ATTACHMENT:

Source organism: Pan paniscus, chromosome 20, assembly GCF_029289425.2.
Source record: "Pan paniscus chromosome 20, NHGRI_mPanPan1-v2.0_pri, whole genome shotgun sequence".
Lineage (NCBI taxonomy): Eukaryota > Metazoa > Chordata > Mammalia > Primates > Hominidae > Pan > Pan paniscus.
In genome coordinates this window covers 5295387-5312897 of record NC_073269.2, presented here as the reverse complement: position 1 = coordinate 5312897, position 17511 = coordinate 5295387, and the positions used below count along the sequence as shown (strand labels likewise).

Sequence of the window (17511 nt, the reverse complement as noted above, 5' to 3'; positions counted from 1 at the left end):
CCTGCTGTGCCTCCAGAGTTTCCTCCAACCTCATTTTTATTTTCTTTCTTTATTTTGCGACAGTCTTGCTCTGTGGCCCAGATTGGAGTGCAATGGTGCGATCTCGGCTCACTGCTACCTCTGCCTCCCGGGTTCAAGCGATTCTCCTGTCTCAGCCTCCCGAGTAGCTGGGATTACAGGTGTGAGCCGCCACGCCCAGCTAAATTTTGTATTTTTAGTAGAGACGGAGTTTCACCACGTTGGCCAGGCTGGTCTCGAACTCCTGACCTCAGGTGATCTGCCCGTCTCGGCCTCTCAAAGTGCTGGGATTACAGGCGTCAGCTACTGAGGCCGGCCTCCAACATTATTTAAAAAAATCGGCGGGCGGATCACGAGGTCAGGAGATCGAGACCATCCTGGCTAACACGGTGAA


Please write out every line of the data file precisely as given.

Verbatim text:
Source organism: Pan paniscus, chromosome 20, assembly GCF_029289425.2.
Source record: "Pan paniscus chromosome 20, NHGRI_mPanPan1-v2.0_pri, whole genome shotgun sequence".
Lineage (NCBI taxonomy): Eukaryota > Metazoa > Chordata > Mammalia > Primates > Hominidae > Pan > Pan paniscus.
In genome coordinates this window covers 5295387-5312897 of record NC_073269.2, presented here as the reverse complement: position 1 = coordinate 5312897, position 17511 = coordinate 5295387, and the positions used below count along the sequence as shown (strand labels likewise).

Sequence of the window (17511 nt, the reverse complement as noted above, 5' to 3'; positions counted from 1 at the left end):
CCTGCTGTGCCTCCAGAGTTTCCTCCAACCTCATTTTTATTTTCTTTCTTTATTTTGCGACAGTCTTGCTCTGTGGCCCAGATTGGAGTGCAATGGTGCGATCTCGGCTCACTGCTACCTCTGCCTCCCGGGTTCAAGCGATTCTCCTGTCTCAGCCTCCCGAGTAGCTGGGATTACAGGTGTGAGCCGCCACGCCCAGCTAAATTTTGTATTTTTAGTAGAGACGGAGTTTCACCACGTTGGCCAGGCTGGTCTCGAACTCCTGACCTCAGGTGATCTGCCCGTCTCGGCCTCTCAAAGTGCTGGGATTACAGGCGTCAGCTACTGAGGCCGGCCTCCAACATTATTTAAAAAAATCGGCGGGCGGATCACGAGGTCAGGAGATCGAGACCATCCTGGCTAACACGGTGAA